It's time to get a flu shot

Oct 11, 2019

Every year, the flu causes illness and death in the U.S. The good news is, there are preventable measures you can take that will make you less likely to catch it!

People with a higher risk of catching the flu are young children and seniors. Immune systems are still developing in children, and adults 65 and older experience a weaker immune system with age.

According to the CDC, there were 531,000-647,000 flu-related hospitalizations and 36,400-61,200 flu-related deaths in the U.S. during the 2018-2019 flu season.

To prevent flu this season, everyone six months and older should get a flu vaccination – preferably by Oct. 31, before flu season takes off.

A flu shot contains inactivated viruses, not capable of causing the flu, that research implies will be most common during the upcoming season. After vaccination, antibodies begin to develop that may protect the recipient from influenza.

Influenza is a viral infection of the lungs, nose and throat. Unlike the common cold, flu symptoms can come on suddenly and may involve a high fever, body aches, chest discomfort, cough, headache, fatigue, sore throat, and stuffy nose.

In addition to getting a vaccine, you can take daily measures to prevent the flu. Wash your hands thoroughly with soap and water, avoid touching your nose, mouth, and eyes, eat a balanced diet, and get enough sleep and exercise.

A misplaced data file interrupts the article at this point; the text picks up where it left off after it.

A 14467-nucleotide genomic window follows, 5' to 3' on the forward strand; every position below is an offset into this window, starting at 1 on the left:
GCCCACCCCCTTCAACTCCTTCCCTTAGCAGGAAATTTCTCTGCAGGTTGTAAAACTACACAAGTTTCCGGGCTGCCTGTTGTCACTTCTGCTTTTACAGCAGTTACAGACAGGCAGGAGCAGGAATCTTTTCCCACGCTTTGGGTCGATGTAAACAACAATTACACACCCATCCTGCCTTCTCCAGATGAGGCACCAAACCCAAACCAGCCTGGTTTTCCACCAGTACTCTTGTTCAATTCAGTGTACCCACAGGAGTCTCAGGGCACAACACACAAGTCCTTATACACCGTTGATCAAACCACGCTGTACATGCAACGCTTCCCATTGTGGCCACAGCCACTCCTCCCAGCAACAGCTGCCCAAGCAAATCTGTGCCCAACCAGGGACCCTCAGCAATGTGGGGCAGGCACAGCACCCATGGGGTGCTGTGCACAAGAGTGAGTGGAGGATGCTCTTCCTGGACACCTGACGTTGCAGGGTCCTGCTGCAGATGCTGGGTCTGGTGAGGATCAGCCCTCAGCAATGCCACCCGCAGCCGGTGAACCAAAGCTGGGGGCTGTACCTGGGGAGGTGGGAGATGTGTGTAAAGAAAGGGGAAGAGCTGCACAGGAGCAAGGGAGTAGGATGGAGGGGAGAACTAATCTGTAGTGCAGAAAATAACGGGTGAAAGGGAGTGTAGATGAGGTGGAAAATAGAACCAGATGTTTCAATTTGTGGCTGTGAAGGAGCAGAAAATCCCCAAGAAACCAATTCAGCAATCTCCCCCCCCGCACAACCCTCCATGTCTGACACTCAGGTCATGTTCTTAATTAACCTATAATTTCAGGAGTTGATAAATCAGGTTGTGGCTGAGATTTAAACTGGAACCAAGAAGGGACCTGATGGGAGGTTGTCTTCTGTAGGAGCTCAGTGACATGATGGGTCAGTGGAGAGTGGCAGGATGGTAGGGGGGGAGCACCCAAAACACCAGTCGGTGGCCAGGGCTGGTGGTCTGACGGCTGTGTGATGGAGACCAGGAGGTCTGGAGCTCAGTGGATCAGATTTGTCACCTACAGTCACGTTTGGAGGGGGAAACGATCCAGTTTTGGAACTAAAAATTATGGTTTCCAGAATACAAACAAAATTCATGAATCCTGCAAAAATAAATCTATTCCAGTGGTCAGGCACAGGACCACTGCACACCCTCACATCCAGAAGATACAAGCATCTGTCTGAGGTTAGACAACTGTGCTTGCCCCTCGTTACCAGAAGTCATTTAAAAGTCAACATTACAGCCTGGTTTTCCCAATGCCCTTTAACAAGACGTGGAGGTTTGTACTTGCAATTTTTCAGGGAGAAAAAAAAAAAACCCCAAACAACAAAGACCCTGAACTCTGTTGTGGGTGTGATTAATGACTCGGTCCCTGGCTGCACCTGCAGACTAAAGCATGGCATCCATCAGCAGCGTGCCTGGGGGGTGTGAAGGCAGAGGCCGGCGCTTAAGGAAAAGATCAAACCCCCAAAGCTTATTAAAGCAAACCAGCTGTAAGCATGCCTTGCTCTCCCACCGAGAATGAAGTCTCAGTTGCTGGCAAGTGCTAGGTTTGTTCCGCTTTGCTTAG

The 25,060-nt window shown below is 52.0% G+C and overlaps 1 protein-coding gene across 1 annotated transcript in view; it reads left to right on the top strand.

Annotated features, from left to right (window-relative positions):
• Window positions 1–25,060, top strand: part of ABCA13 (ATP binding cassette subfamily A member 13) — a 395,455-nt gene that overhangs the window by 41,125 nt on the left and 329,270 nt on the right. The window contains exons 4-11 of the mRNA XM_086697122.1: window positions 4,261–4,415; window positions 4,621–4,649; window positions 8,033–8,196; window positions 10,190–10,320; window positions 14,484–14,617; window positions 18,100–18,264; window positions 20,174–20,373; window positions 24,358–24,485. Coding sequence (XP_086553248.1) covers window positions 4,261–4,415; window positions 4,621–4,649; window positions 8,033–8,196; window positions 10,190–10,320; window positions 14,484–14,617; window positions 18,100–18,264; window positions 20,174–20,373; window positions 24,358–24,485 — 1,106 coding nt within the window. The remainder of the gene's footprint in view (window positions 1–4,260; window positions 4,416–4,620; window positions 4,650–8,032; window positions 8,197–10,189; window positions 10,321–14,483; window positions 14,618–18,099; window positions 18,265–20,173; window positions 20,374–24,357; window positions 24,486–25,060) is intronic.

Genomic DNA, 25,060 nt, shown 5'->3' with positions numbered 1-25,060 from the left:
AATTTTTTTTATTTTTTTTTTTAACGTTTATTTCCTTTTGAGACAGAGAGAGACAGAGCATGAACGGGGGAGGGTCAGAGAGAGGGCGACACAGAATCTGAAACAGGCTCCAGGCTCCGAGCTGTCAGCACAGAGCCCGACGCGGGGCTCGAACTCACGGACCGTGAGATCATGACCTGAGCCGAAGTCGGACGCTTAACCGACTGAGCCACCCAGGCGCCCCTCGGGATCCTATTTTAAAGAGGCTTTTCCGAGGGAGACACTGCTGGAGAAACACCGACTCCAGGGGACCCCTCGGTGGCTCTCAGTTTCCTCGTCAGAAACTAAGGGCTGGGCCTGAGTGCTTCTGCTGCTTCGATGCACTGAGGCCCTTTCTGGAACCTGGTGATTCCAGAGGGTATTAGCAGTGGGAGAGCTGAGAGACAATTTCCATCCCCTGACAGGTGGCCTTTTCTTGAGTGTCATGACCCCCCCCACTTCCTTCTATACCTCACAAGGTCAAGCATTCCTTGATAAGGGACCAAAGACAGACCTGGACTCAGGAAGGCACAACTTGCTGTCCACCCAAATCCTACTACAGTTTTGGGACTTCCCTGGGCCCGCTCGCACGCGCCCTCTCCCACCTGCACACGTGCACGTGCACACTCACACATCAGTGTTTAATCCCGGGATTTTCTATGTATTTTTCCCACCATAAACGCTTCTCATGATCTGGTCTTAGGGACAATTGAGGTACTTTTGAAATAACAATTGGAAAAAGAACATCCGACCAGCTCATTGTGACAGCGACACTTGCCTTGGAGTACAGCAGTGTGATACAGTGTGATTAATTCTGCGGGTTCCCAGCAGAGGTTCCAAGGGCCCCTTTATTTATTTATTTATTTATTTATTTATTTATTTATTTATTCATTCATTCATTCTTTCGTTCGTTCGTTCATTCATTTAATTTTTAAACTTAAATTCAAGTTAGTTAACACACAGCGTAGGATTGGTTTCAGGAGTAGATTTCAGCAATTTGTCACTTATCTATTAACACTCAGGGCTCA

The flu shot can’t make you sick. However, mild side effects may last up to three days and can include soreness, redness or swelling at the injection site, and sometimes body aches, headache or fatigue.

People who have had a severe reaction to the flu shot in the past or those with a medical exception should not receive a flu shot. These patients should talk to their doctor about what’s right for them.

If you’re a Family Care Network patient and haven’t received your flu shot yet, same-day appointments or a flu shot clinic may be available. Please call your clinic for more information.

If you need a doctor, please visit